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Fewer dementia patients die after surgery when nurses are more educated

By Lisa Rapaport
Reuters

May 03. 2018 5:56PM




Patients with Alzheimer's disease and dementia may be less likely to die after surgery when they're treated at hospitals that employ a larger proportion of nurses with at least a college degree, a U.S. study suggests.

Previous research has linked more educated nurses to better outcomes for hospital patients and lower rates of deaths and serious complications.

In 2010, the U.S. Institute of Medicine called for four in five hospital nurses to have at least a bachelor's degree by 2020.

The current study adds to the evidence linking more educated nurses to lower surgical mortality rates. It found better survival odds at hospitals where more nurses had at least four-year college degrees, even for some of the most vulnerable surgical patients: people with dementia, who already have a higher risk of complications or death.

“This suggests that comprehensive nursing care plays an important role in reducing some of the excess risk patients with dementia face when undergoing surgery, and that better education helps nurses manage the higher complexity of this patient population,” said lead study author Elizabeth White, a geriatric nurse practitioner and researcher at the University of Pennsylvania School of Nursing in Philadelphia.

“As the population ages, hospitals will be faced with the challenges of caring for an increasing number of frail, cognitively impaired older adults,” White said by email. “Our findings suggest that transitioning to a largely (college-educated) nursing workforce, as the Institute of Medicine recommends, would contribute to improved surgical outcomes for this population.”

Researchers examined data on surgical patients 65 and older covered by Medicare, the U.S. health program for the elderly, who had general surgery, orthopedic procedures or vascular operations at 531 acute care hospitals in California, Florida, New Jersey and Pennsylvania.

The study included 46,163 people with Alzheimer's or dementia as well as a control group of 307,170 people who didn't have these conditions.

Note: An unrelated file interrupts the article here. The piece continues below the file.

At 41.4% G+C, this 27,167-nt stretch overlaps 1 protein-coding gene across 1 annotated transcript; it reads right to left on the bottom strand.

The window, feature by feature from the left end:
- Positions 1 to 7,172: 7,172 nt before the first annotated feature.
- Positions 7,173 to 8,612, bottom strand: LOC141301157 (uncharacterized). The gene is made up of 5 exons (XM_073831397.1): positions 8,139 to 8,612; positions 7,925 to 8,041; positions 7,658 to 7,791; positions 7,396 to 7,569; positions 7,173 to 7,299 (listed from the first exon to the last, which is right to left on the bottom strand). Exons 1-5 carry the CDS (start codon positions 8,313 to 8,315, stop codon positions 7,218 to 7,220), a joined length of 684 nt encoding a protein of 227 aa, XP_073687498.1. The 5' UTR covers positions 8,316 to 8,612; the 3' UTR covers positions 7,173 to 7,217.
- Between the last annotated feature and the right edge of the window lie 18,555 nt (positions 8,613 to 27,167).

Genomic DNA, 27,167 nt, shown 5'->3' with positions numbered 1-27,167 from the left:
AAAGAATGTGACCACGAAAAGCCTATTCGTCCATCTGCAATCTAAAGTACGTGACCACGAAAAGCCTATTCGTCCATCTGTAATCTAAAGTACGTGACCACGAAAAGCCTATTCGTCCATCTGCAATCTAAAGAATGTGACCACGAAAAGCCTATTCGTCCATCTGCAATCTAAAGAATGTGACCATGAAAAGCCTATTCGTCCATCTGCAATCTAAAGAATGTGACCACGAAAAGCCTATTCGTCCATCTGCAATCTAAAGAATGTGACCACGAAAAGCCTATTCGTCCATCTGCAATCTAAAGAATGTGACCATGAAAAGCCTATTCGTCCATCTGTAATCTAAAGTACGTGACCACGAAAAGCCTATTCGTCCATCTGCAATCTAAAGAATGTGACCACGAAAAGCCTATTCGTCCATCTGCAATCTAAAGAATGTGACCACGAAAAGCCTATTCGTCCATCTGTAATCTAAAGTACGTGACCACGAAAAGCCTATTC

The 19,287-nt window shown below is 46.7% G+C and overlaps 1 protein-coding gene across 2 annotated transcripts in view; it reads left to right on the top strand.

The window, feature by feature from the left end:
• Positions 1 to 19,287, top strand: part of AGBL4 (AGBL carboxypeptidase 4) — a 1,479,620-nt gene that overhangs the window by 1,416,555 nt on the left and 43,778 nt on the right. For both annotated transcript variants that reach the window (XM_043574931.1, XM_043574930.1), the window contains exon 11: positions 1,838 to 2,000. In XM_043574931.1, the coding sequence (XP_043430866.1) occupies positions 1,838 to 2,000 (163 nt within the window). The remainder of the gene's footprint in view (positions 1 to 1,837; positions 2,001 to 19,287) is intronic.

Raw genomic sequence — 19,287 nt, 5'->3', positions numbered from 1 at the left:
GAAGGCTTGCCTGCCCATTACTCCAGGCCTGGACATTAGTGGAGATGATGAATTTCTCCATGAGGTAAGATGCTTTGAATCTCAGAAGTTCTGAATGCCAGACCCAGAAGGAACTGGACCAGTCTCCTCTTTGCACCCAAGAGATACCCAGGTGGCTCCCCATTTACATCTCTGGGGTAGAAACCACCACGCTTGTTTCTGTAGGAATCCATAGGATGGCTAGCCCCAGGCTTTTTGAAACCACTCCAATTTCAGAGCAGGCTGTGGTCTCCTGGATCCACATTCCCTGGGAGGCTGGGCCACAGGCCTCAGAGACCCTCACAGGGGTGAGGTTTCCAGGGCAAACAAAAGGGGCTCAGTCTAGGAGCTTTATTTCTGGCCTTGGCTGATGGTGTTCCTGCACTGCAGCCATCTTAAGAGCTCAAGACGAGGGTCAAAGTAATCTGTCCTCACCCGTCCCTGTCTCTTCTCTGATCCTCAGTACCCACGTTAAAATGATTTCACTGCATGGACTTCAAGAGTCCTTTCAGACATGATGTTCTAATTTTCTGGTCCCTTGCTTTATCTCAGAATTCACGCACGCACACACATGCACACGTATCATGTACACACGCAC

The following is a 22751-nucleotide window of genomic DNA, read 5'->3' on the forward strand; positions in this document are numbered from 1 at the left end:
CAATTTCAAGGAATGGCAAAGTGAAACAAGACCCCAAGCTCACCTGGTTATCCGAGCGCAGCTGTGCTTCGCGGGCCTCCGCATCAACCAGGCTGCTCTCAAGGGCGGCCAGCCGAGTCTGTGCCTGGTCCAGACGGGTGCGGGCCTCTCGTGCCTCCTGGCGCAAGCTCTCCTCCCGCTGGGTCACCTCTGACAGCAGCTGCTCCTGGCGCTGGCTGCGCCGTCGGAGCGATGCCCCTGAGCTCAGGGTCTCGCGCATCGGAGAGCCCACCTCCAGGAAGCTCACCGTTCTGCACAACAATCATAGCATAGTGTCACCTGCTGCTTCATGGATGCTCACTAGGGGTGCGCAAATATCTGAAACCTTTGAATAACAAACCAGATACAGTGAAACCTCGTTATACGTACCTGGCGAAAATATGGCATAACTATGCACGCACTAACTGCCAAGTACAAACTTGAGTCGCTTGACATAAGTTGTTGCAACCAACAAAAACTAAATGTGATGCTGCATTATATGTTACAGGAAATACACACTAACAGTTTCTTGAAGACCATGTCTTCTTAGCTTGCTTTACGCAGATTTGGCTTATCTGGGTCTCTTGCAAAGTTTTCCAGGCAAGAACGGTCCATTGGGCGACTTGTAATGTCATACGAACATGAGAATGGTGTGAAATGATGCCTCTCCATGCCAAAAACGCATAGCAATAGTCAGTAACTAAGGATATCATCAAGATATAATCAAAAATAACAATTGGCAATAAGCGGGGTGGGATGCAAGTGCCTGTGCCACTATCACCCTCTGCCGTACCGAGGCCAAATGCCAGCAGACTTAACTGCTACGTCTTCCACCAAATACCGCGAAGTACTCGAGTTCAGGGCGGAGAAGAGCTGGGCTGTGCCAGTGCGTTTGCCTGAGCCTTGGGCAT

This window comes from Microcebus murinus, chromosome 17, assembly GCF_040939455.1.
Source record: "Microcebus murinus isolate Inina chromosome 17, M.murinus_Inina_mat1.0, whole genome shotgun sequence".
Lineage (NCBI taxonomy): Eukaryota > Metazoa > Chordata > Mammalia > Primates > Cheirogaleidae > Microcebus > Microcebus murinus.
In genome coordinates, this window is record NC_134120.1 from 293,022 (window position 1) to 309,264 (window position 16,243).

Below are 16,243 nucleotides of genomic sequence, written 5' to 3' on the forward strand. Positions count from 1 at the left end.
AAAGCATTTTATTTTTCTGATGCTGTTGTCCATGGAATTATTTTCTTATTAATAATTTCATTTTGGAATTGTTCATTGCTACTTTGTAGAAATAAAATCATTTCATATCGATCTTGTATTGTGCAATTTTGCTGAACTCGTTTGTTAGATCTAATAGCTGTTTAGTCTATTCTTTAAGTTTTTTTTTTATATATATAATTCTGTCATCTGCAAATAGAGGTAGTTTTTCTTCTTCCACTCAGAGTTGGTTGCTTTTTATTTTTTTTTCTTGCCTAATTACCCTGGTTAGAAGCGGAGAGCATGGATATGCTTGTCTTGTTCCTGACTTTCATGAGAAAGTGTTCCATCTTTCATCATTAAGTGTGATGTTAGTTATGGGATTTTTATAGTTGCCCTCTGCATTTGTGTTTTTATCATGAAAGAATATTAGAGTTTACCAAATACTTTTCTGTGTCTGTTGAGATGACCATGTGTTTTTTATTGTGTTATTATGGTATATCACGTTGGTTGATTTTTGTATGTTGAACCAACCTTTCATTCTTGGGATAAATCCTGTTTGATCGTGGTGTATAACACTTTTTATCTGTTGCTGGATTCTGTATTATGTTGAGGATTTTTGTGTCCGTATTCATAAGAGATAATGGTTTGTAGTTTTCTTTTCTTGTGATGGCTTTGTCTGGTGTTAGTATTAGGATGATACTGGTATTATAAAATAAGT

Overall, 12,369 patients, or 3.5 percent, died within 30 days of admission to the hospital, researchers report in the Journal of the American Geriatrics Society.

Mortality rates were much higher — at 8 percent — for dementia patients, compared with less than 3 percent for the people without dementia.

On average, about 38 percent of nurses had at least a four-year bachelor's degree, although the proportion ranged from zero to 74 percent. Larger hospitals, teaching hospitals and high-technology facilities all tended to have more college-educated nurses.

After researchers accounted for the type of surgery and individual hospital and patient characteristics, each 10 percent increase in the proportion of nurses with at least a bachelor’s degree was linked to 4 percent lower odds of death for patients without dementia and 10 percent lower odds of death for patients with dementia.

The study wasn't a controlled experiment designed to prove whether or how nurses' education might directly influence survival odds for surgery patients.

Still, the results add to evidence suggesting that this is one factor that can help improve patient outcomes, particularly for people with dementia who require complex care, said Dr. Rajesh Aggarwal, a professor of surgery at Thomas Jefferson University and Jefferson Health in Philadelphia who wasn't involved in the study.

“Greater education and experience will undoubtedly make the nurse better able to manage the care cycle for these patients,” Aggarwal said by email.

The rest of the caregiving team also matters. “Nursing care is critically important, but should not overshadow the co-management of Alzheimer's disease and dementia patients across the whole care team,” Aggarwal said.

Patients and families may want to go to hospitals where more nurses have college degrees, said Dr. Jennifer Watt, a geriatrician at St. Michael's Hospital and the University of Toronto in Canada.

“All nurses must learn a core set of skills to provide safe and effective patient care,” Watt, who wasn't involved in the study, said by email. “However, nurses with at least a bachelor's degree have likely spent more time training to care for sicker patients with a greater burden of medical illnesses and who require more complicated medical care.”


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